Lessons Learned: Just a few of the lessons we’ve learned are:

  1. Participants using a DE approach may not recognize real-time feedback and evaluation support as “evaluation”. Efforts must be taken throughout the project to clarify the role of evaluation as an integral part of the work.
  2. Successful DE evaluation in a collaborative setting requires attention to the needs of individual partners and organizations.
  3. The DE evaluator is part anthropologist thus is required to be comfortable in the emic-etic (insider-outsider) role as a member of the team as well as one involved in elucidating the practice and work of the team.

We’re looking forward to October and the Evaluation 2016 annual conference all this week with our colleagues in the Local Arrangements Working Group (LAWG). Do you have questions, concerns, kudos, or content to extend this aea365 contribution? Please add them in the comments section for this post on the aea365 webpage so that we may enrich our community of practice. Would you like to contribute to aea365? Review the contribution guidelines and send your draft post to aea365@eval.org.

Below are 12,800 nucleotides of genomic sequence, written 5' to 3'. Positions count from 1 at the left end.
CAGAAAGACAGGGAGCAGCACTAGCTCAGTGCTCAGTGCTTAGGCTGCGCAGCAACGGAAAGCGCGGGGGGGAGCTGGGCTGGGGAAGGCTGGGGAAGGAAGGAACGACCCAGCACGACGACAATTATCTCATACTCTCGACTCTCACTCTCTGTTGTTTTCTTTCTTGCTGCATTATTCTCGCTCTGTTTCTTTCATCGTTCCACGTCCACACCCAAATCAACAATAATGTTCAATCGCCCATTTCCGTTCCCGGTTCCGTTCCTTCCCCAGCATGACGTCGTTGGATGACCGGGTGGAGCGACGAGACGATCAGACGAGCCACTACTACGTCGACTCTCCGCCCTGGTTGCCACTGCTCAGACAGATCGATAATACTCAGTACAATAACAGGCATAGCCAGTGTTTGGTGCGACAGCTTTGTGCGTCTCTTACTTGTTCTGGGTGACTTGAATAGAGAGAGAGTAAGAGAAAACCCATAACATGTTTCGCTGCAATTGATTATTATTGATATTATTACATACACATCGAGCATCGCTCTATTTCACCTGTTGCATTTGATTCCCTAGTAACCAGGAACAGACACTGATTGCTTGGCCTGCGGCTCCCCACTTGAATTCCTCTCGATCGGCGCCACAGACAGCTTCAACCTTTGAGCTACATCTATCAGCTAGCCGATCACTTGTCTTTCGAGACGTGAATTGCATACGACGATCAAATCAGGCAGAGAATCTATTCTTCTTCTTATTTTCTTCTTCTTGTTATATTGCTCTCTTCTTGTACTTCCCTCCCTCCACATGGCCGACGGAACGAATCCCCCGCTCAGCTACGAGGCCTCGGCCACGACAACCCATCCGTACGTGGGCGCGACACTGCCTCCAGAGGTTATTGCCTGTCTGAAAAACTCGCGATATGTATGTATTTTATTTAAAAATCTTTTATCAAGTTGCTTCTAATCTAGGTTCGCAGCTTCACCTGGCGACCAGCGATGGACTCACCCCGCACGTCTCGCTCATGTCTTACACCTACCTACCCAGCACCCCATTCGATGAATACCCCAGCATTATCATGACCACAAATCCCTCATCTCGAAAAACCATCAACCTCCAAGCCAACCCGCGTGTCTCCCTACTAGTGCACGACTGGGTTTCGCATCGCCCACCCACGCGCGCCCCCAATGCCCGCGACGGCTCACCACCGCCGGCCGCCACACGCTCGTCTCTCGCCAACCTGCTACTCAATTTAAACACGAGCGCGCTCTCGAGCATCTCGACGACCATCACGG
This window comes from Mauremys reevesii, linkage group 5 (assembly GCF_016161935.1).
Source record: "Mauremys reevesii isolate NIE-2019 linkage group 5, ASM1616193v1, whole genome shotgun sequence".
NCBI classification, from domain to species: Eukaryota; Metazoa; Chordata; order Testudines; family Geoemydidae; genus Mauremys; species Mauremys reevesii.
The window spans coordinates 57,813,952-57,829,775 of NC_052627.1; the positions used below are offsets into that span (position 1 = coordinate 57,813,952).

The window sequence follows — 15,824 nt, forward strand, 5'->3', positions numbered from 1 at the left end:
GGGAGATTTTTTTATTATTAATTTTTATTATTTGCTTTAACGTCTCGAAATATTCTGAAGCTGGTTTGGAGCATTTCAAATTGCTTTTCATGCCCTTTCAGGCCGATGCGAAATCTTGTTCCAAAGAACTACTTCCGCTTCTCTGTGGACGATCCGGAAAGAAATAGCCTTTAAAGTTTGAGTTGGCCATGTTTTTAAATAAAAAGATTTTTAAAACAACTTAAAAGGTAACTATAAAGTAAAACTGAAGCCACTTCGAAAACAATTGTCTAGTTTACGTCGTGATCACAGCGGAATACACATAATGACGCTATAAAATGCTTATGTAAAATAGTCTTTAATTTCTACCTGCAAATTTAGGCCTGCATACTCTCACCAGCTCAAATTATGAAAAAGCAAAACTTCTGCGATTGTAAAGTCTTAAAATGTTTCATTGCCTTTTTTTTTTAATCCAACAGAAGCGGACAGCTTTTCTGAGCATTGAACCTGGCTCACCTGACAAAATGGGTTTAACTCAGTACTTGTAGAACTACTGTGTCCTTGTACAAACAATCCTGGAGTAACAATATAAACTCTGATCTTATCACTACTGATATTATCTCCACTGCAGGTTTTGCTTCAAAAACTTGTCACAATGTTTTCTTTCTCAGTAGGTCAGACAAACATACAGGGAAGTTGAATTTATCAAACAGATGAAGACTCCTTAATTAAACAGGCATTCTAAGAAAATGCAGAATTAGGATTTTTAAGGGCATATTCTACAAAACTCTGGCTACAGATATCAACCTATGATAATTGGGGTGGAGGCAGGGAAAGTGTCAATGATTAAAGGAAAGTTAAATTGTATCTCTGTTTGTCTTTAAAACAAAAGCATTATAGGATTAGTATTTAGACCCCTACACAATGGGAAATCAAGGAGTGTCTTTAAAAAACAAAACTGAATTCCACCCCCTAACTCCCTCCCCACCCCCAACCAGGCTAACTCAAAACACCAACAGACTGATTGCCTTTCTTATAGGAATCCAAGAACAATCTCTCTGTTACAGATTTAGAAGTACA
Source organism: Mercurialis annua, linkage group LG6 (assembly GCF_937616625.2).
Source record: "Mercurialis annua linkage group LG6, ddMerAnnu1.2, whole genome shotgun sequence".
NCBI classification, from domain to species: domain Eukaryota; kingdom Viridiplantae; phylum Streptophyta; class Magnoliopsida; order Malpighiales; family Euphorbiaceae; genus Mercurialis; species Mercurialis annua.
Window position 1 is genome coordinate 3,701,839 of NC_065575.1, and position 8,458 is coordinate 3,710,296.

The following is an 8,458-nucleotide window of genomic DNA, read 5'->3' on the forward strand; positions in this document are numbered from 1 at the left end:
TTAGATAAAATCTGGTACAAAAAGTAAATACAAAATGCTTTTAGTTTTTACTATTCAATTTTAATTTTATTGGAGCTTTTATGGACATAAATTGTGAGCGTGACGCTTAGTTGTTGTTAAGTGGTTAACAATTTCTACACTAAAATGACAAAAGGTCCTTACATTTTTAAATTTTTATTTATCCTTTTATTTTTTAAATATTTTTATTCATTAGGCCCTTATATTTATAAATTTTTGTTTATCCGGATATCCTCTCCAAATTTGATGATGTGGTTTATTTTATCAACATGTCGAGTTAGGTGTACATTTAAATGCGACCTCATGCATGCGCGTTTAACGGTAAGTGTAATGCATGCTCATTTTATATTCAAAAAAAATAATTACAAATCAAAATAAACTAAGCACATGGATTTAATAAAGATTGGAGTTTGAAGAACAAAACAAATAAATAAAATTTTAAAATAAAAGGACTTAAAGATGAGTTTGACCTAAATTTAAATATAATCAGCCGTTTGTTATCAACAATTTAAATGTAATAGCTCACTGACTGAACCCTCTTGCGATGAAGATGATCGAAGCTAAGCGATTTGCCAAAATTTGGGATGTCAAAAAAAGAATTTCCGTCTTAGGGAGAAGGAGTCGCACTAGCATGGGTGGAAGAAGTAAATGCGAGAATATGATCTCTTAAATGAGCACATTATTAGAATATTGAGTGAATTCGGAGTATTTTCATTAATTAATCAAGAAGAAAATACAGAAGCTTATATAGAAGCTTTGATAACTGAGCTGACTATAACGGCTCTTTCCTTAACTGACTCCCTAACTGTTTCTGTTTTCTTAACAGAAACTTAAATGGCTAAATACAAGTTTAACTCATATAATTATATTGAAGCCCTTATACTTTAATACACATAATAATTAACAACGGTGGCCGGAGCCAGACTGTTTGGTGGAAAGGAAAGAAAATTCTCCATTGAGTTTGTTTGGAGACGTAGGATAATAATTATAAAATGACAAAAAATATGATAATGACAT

2 comments

  • Jessica · August 12, 2016 at 6:53 am

    Hi Valerie & Rebecca,

    My name is Jessica and I am currently taking a Professional Master’s of Education course on Program Inquiry and Evaluation. I was drawn to your article because I have a degree in Child Studies and currently work as the Head of Athletics at my school and thus have an interest in health education. In addition, in my current course, we have been learning about and discussing process use.

    I recently commented online to a post a classmate had made about the shift in popular frameworks from findings use to process use when it comes to evaluation. His research on the subject had indicated that stakeholders reported learning more about programs and were much more invested in the evaluation process when they were engaged from beginning to end. With this, he indicated that they gained a much more positive attitude regarding evaluation. After having contributed my thoughts on the topic, our instructor made a comment about an evaluation approach that utilizes process use called, Developmental Evaluation. I hadn’t heard of this framework before and, as such, was excited to read your article when I saw it appear in the title.